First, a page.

Often, women in Iraq are susceptible to sexual harassment and assault in both the workplace and public areas. Women who report these instances frequently experience stigma and shame, and may be exposed to additional abuse as a result of coming out. Due to the absence of adequate legal systems for resolving sexual harassment and assault, female victims of these crimes have few choices for seeking restitution or justice.

Escalating Gender-Based Violence Post 2019

In a recent Amnesty article, an urgent request was made to take immediate actions against rising gender-based violence. A pattern represented by a recent tragic murder of Tiba Ali, a blogger who was killed by her own father during a family dispute, triggered such requests. Amnesty International’s Deputy Director for the Middle East and North Africa, Aya Majzoub, has criticized the lack of robust legislation to protect women from such gender-based violence in Iraq. Domestic violence is not criminalized in Iraq, and the penal code treats so-called “honour crimes” leniently. There is no effective system in place for reporting domestic violence or providing adequate shelters to protect women and girls. The murder of Tiba Ali must be investigated, the perpetrator brought to justice, and the sentence should be commensurate with the gravity of the crime.

Since the Covid-19 pandemic, UN agencies in Iraq conveyed their apprehension regarding the growing incidence of cases of domestic violence. During the month of February, a series of protests took place in Iraq whereupon activists assembled in order to advocate for the establishment of legislation against domestic violence and to raise awareness concerning the surging rates of violence that women in the country are currently facing.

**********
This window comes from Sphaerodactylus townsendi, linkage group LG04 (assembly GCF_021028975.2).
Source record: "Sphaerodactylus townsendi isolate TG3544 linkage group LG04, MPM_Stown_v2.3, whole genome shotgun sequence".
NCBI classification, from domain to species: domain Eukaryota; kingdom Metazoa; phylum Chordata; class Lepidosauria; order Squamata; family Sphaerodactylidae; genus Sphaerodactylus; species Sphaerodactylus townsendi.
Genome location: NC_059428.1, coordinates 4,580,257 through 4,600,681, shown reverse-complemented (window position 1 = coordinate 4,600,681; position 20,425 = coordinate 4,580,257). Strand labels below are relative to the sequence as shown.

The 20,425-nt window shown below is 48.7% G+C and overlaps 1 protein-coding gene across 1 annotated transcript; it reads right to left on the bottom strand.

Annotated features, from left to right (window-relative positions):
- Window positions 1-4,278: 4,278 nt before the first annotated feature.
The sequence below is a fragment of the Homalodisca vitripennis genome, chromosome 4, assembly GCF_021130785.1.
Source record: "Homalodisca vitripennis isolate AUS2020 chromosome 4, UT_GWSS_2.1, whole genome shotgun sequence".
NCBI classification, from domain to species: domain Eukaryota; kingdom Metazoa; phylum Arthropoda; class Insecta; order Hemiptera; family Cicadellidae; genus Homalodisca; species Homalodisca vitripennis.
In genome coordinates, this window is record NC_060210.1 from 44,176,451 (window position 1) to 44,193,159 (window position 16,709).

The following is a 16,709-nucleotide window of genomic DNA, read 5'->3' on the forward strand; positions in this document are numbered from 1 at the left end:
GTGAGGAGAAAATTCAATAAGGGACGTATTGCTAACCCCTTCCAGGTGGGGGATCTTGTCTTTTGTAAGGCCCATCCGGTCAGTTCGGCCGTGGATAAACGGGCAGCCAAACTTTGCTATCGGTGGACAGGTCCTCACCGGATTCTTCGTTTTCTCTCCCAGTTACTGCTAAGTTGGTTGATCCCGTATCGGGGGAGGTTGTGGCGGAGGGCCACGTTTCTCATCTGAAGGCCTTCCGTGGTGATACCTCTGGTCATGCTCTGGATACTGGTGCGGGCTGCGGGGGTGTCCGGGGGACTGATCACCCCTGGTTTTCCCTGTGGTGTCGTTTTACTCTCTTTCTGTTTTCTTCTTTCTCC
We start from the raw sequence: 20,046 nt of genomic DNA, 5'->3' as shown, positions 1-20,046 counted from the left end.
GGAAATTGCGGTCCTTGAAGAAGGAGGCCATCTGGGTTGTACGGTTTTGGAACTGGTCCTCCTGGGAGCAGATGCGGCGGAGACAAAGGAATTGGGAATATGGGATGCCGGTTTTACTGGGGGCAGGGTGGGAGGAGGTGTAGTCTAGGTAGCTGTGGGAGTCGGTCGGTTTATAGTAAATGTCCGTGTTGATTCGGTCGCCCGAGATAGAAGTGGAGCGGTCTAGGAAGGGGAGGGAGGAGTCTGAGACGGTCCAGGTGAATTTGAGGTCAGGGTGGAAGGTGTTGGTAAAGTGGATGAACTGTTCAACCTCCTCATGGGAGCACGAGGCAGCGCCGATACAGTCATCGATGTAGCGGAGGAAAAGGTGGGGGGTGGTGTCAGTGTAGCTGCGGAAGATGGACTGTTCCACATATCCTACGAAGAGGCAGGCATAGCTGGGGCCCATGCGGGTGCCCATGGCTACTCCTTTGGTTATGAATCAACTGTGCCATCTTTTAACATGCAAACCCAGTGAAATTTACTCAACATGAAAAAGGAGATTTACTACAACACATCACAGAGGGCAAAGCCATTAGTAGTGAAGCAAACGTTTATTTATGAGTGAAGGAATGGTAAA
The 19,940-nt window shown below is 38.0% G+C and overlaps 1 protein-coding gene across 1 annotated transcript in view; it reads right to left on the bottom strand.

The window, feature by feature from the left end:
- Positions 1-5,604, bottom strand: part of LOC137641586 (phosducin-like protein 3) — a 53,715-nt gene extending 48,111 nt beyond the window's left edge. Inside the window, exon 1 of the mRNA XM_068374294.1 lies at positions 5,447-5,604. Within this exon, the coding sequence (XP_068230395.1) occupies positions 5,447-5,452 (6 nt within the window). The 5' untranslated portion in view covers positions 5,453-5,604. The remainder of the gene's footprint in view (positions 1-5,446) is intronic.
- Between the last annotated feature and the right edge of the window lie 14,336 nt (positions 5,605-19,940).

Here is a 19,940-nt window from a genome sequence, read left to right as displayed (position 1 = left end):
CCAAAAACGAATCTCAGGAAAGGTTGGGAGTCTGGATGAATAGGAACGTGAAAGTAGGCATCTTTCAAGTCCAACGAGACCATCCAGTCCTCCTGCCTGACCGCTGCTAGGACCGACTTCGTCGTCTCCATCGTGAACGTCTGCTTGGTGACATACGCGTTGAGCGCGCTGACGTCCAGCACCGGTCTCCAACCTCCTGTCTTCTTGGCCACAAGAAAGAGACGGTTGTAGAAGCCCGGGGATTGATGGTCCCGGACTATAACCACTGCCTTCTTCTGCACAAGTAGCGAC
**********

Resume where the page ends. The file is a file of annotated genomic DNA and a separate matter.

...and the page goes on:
In conclusion, abuses of women’s rights in Iraq throughout the previous decade have been extensive and diverse, involving concerns such as domestic violence, discrimination, and sexual harassment and assault. The use of Article 41 of the Iraqi Criminal Code to excuse domestic violence has contributed significantly to the incidence of violence against women in Iraq and fostered a culture of impunity for perpetrators. To address these concerns, a comprehensive strategy comprising legal reform, public awareness campaigns, and assistance for victims of violence and discrimination would be required. Until these challenges are handled, Iraqi women will continue to encounter substantial impediments in their pursuits.

About the Author
Shermeen is an assistant professor, a female academic who witnessed women’s rights issues within the civil unrest of post-war Iraq, escaped to the United States and earned a doctorate degree. She is an activist and a writer who focuses on social and political change in Iraq and the Middle East, as well as feminism and increasing awareness of women’s rights in the region.